Articles | Volume 9, issue 2
Biogeosciences, 9, 803–813, 2012
Biogeosciences, 9, 803–813, 2012

Research article 17 Feb 2012

Research article | 17 Feb 2012

Coupling of fog and marine microbial content in the near-shore coastal environment

M. E. Dueker1, G. D. O'Mullan1,2, K. C. Weathers3, A. R. Juhl1, and M. Uriarte4 M. E. Dueker et al.
  • 1Lamont Doherty Earth Observatory, Columbia University, 61 Route 9W, Palisades, NY 10964, USA
  • 2School of Earth and Environmental Sciences, Queens College, City University of New York, 65–30 Kissena Blvd., Flushing, NY 11367, USA
  • 3Cary Institute of Ecosystem Studies, Box AB, Millbrook, NY 12545-0129, USA
  • 4Ecology, Evolution, and Environmental Biology Department, Columbia University, 2960 Broadway, New York, NY 10027-6902, USA

Abstract. Microbes in the atmosphere (microbial aerosols) play an important role in climate and provide an ecological and biogeochemical connection between oceanic, atmospheric, and terrestrial environments. However, the sources and environmental factors controlling the concentration, diversity, transport, and viability of microbial aerosols are poorly understood. This study examined culturable microbial aerosols from a coastal environment in Maine (USA) and determined the effect of onshore wind speed and fog presence on deposition rate, source, and community composition. During fog events with low onshore winds (<2 m s−1) the near-shore deposition of microbial aerosols (microbial fallout) decreased with increasing wind speeds, whereas microbial fallout rates under clear conditions and comparable low wind speeds showed no wind speed dependence. Mean aerosol particle size also increased with onshore wind speed when fog was present, indicating increased shoreward transport of larger aerosol particles. 16S rRNA sequencing of culturable ocean surface bacteria and microbial aerosols deposited onshore resulted in the detection of 31 bacterial genera, with 5 dominant genera (Vibrio, Bacillus, Pseudoalteromonas, Psychrobacter, Salinibacterium) making up 66 % of all sequences. The sequence library from microbial aerosol isolates, as with libraries found in other coastal/marine aerosol studies, was dominated at the phylum level by Proteobacteria, with additional representation from Firmicutes, Actinobacteria and Bacteroidetes. Seventy-five percent of the culturable microbial aerosols falling out under foggy conditions were most similar to GenBank-published sequences detected in marine environments. Using a 97 % similarity cut-off, sequence libraries from ocean surface and fog isolates shared eight operational taxonomic units (OTU's) in total, three of which were the most dominant OTU's in the library, representing large fractions of the ocean (28 %) and fog (21 %) libraries. The fog and ocean surface libraries were significantly more similar in microbial community composition than clear (non-foggy) and ocean surface libraries, according to both Jaccard and Sorenson indices. These findings provide the first evidence of a difference in community composition and microbial culturability of aerosols associated with fog compared to clear conditions. The data support a dual role for fog in enhancing the fallout of viable microbial aerosols via increased gravitational settling rates and decreased aerosolization stress on the organisms, which may include relief from UV inactivation, desiccation, and oligotrophic microconditions. This study provides a strong case for ocean to terrestrial transport of microbes and a potential connection between water quality and air quality at coastal sites.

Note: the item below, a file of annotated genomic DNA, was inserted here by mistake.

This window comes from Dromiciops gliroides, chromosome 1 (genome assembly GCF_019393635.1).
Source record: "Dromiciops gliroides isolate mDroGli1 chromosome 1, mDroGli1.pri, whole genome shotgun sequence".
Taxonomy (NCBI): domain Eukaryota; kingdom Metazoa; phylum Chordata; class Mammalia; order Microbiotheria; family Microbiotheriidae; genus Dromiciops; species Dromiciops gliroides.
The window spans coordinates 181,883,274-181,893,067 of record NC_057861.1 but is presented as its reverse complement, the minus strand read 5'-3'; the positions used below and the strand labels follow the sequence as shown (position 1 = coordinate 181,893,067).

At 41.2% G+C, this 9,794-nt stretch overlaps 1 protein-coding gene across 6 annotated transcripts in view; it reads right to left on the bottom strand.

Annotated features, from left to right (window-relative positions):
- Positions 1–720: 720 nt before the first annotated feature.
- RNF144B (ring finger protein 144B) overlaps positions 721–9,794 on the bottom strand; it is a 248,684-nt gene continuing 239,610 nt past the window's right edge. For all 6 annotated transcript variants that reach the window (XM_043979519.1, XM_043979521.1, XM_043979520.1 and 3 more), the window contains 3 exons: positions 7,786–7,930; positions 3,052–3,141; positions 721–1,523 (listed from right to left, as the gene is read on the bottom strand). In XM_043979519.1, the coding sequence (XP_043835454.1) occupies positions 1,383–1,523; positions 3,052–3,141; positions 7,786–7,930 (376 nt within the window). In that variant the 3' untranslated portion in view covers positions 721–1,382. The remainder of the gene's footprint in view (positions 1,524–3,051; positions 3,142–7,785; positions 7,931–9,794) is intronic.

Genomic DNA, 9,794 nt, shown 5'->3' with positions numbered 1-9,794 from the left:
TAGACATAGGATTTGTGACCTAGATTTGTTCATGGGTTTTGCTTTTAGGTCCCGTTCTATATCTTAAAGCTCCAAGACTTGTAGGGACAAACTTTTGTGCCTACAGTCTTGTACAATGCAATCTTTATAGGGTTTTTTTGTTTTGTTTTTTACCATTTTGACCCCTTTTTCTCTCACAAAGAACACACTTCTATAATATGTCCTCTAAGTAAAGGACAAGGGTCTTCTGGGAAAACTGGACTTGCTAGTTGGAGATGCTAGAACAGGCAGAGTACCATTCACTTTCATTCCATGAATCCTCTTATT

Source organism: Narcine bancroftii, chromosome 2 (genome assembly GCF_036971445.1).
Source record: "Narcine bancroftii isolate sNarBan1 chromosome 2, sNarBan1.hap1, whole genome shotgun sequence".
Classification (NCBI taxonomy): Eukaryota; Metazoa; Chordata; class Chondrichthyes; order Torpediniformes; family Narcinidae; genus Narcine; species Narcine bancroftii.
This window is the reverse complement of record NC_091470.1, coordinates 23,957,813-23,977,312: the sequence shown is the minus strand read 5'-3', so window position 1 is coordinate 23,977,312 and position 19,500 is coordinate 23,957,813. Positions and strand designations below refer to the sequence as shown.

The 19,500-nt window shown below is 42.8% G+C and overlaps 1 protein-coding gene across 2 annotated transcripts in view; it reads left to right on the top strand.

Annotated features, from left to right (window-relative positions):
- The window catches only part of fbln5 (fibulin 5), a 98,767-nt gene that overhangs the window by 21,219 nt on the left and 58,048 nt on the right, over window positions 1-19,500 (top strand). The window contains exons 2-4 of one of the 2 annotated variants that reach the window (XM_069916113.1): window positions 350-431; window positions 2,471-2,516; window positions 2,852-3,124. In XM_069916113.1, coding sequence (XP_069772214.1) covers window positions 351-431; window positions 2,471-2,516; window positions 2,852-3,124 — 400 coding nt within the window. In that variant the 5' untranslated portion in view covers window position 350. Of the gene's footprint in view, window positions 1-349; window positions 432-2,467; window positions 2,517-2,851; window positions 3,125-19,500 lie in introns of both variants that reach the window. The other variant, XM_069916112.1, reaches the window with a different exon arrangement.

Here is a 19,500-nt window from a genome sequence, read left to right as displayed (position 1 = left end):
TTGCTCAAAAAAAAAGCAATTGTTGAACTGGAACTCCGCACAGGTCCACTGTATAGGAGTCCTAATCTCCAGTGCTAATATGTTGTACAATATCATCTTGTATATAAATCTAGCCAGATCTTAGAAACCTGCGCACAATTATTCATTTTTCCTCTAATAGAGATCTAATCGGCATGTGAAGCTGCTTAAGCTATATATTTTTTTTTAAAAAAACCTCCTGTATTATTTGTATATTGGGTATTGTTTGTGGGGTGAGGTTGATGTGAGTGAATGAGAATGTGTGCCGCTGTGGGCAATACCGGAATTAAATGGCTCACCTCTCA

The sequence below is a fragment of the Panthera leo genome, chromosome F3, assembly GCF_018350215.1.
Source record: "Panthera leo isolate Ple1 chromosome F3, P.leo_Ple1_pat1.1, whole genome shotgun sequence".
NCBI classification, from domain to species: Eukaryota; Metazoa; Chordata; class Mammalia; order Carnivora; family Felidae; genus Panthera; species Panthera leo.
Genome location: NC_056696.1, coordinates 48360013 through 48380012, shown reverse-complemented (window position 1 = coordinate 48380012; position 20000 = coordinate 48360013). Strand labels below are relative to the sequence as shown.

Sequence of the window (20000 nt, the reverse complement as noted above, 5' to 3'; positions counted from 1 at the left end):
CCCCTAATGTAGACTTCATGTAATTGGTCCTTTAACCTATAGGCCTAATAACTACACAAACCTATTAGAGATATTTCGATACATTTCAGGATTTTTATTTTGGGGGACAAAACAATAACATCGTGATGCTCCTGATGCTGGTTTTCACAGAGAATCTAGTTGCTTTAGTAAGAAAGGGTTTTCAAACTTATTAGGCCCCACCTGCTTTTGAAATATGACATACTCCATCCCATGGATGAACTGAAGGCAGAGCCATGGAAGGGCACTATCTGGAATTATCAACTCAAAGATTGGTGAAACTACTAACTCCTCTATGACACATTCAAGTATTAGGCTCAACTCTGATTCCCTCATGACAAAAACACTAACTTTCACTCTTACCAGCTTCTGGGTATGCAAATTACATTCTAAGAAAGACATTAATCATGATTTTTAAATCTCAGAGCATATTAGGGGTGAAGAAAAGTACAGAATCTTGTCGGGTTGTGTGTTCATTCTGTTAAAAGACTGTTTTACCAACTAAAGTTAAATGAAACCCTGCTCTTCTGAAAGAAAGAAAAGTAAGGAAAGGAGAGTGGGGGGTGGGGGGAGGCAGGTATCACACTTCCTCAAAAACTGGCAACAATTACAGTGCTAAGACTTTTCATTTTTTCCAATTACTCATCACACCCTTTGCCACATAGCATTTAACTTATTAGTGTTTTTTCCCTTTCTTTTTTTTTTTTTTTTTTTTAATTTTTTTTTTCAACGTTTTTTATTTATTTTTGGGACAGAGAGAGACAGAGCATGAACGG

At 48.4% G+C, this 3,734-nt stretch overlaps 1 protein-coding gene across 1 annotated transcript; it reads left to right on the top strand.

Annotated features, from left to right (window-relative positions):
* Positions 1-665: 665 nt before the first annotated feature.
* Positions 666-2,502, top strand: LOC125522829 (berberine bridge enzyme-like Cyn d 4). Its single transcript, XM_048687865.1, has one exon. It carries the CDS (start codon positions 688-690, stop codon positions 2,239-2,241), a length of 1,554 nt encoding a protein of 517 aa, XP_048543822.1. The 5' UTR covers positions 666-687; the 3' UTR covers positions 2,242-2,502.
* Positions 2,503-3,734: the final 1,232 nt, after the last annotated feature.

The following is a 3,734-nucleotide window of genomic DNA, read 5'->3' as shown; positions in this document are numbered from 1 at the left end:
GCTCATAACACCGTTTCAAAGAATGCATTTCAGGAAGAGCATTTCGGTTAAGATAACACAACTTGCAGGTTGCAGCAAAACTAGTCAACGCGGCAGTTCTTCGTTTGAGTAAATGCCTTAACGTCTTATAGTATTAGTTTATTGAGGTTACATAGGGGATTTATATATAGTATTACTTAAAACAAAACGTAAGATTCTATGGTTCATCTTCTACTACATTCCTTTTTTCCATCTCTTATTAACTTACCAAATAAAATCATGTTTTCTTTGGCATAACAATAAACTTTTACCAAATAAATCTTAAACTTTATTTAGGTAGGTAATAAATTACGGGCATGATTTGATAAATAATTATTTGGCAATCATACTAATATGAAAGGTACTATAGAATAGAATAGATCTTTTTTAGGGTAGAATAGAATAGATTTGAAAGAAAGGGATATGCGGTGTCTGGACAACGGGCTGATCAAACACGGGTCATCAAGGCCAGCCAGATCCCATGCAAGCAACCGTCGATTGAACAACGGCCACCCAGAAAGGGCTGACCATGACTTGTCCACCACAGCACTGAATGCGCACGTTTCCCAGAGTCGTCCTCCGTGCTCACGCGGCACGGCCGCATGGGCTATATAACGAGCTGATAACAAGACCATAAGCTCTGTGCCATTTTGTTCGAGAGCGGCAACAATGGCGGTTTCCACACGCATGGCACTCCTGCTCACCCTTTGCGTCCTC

Final-revised paper